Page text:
Rhino's The Very Best of Jackie Wilson is not to be confused with Brunswick's own compilation of the same title; each has its own advantages, and it's difficult to go wrong with either. Rhino's collection offers fewer tracks (16 versus Brunswick's 24), but concentrates exclusively on the singer's prime period, and also boasts the typically excellent remastering and sound quality that have become the label's hallmark. Rhino also paints a more complete picture of his career by allowing a bit more space for Wilson's MOR pop leanings, which were -- soul fans' tastes notwithstanding -- a significant part of his repertoire. Not only did they help him maintain a white audience and a presence on the pop charts, they also gave him a chance to show off the near-operatic range and power of his elastic, swooping voice. Of course, that voice was also a pivotal instrument in transforming R&B into soul music, and after an early spate of hits co-written by a pre-Motown Berry Gordy, Wilson continued to alternate R&B tunes with pop ballads for the supper-club set. And any lingering skepticism about Wilson's soul credentials ought to be obliterated by his incredible performance on album closer "(Your Love Keeps Lifting Me) Higher and Higher," one of the purest fusions of secular romance and gospel transcendence ever committed to wax.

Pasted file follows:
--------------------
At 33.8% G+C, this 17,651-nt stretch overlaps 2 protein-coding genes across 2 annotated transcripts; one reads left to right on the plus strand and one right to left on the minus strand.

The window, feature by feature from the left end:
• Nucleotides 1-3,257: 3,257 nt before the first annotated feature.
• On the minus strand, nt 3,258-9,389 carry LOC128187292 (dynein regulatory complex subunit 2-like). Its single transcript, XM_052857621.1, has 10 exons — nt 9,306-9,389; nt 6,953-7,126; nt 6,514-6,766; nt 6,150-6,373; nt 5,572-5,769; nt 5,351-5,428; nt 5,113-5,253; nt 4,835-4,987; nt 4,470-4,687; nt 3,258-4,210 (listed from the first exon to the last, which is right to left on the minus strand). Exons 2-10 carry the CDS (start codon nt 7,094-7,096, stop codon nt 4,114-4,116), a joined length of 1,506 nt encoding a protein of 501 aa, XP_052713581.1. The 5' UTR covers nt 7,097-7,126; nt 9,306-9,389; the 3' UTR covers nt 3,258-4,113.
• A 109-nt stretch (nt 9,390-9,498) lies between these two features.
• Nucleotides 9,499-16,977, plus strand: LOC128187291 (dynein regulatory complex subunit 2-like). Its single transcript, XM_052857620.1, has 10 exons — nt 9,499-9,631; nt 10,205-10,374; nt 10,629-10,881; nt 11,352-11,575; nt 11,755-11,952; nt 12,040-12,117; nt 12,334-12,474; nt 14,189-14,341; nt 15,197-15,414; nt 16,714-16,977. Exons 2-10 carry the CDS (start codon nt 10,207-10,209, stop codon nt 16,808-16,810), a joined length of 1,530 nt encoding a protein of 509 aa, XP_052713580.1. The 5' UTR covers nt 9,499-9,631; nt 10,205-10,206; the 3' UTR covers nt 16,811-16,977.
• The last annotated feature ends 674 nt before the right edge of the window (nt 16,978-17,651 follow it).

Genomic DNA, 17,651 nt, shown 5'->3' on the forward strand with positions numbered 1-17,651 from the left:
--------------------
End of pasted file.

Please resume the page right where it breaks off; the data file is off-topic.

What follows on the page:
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AllMusic Review by Steve Huey